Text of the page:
I agree there's far better ways to spend the money, but since haggis munchers currently benefit from an unfair allocation of health funds, maybe you should keep very quiet?

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Ledswinger
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Re: As someone who works in IT in the NHS

If it's purely to give patients some entertainment then I can see some benefit in that,

But there's better uses for the money. Paying to train some doctors that actually speak recognisable English, perhaps? Training and properly supervising more nurses? Paying staff for the hours that they actually work, rather than relying on unpaid overtime to keep a poorly staffed, poorly managed system working? Paying for competent managers that can get my local hospital out of the dismal "special measures" status that NHS careerists have dragged it down to? Eliminating the need for me to pay "arm and f**ing leg" car park charges for a car park that I paid taxes to have built in the first place?

Even after the idiots of government have wasted a billion quid on this, it won't work very well because it won't be possible to deliver the bandwidth to a group of several hundred people many of whom will want to stream different content simultaneously.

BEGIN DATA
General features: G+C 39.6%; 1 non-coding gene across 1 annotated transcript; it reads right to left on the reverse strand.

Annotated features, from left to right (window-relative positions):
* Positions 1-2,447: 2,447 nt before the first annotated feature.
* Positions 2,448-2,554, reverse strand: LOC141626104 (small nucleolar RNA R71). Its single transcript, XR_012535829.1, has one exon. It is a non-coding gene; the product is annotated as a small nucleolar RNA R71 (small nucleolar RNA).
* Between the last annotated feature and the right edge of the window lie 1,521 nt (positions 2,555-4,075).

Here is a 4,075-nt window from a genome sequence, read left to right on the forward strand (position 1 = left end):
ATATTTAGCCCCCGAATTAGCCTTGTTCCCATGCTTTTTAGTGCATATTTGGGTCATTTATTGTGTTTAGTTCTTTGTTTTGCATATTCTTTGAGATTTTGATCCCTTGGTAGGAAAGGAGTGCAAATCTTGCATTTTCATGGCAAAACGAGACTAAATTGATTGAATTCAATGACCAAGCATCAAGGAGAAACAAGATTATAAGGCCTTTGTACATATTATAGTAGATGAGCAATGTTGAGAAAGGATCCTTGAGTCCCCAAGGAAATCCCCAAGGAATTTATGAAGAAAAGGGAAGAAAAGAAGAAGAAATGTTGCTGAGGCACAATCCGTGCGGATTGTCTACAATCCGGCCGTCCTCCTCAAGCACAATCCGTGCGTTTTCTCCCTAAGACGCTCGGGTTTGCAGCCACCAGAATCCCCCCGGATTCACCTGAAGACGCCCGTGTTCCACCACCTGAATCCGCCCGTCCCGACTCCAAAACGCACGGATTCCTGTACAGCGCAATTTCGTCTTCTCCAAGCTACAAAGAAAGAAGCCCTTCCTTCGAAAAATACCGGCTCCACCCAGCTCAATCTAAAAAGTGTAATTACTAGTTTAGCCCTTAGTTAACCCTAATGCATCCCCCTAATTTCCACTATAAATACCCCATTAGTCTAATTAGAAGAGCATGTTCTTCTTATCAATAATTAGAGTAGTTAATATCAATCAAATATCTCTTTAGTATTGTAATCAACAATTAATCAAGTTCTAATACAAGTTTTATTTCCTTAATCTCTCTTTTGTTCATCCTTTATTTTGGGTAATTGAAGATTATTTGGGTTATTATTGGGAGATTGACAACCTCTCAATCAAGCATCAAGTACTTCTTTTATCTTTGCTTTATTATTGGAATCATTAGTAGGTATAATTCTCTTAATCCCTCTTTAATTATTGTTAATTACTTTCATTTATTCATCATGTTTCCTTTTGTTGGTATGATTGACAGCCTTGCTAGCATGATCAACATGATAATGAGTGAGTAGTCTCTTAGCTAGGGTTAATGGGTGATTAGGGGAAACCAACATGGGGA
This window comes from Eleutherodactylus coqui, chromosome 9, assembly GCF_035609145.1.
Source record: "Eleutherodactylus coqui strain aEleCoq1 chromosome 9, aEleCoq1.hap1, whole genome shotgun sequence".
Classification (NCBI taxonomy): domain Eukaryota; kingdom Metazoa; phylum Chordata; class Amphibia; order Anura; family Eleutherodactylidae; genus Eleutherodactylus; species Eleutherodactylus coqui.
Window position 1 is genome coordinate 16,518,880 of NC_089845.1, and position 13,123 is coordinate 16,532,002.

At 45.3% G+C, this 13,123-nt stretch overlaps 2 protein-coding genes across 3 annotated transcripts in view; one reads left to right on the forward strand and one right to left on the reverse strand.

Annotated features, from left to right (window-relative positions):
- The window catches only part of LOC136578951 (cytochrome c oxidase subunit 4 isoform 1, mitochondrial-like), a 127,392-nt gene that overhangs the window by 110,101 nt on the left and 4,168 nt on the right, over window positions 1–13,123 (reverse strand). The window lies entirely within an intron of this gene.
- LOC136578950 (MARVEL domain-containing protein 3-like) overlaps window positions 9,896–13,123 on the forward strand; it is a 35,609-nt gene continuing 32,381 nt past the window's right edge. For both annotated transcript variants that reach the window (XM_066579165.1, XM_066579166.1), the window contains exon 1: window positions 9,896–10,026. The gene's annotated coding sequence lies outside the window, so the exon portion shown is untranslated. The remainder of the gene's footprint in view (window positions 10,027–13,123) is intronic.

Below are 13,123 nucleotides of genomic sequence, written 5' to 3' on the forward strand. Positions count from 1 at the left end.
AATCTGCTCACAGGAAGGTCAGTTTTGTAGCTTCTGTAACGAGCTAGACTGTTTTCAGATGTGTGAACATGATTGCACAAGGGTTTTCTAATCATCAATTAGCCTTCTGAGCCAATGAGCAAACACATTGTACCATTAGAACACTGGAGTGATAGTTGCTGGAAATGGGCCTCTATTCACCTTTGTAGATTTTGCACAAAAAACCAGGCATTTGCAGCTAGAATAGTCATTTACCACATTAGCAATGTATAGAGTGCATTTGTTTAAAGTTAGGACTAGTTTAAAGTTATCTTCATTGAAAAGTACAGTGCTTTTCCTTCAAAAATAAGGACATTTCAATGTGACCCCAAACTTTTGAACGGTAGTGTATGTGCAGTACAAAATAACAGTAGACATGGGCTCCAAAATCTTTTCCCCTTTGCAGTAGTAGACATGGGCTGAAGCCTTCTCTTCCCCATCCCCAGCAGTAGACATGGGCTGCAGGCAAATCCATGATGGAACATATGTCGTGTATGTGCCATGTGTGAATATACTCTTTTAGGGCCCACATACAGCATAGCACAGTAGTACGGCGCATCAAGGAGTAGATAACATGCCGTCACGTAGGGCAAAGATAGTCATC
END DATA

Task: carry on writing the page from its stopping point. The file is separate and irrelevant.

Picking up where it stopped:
That Jeremy Hunt is total and utter Jeremy Hunt.

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Sneaky skimmer scam stings several Safeway supermarkets

Ledswinger
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Re: How was it installed?

To install a skimmer requires physical access to the POS.

No big deal - done well it won't take more than a few moments. Even when there's staff around, if somebody looks authentic and purposeful the chances of being questioned are slim. Could be a bribed employee. A crim in a stolen store uniform. Or looking and acting like an EPOS service technician. In fact, easiest would be one of the crims taking a temporary job at the store as an employee, or as part of the often subcontracted cleaning. Particularly if you're part of the cleaning team then there's a good chance of largely unsupervised access outside of normal working hours. Then again, could be an employee for an EPOS company...

And those suggestions have taken a whole ten seconds of thought to come up with.

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Pandora pleased with 15% rate hike for streaming music

Ledswinger
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I'm feeling all sad

maybe 2 or 3 cents going to the artist.

FX:Sound of sad violin playing, accompanied by these images

When a CD gets sold, the cost is say $10 (or eight quid in real money). The artist gets on average about $1.50 or one gold coin bearing Her Majesty's image. If we say that the album has only ten tracks, then the artist gets fifteen cents/10 pence per track. If in my ownership the album gets played only ten times, the artist is getting 1.5 cents, or a penny per play. Most of my CDs get played far, far more than ten times, so the payment per play drops by approaching an order of magnitude to something around 0.1 cent per play over the first two or three years of ownership.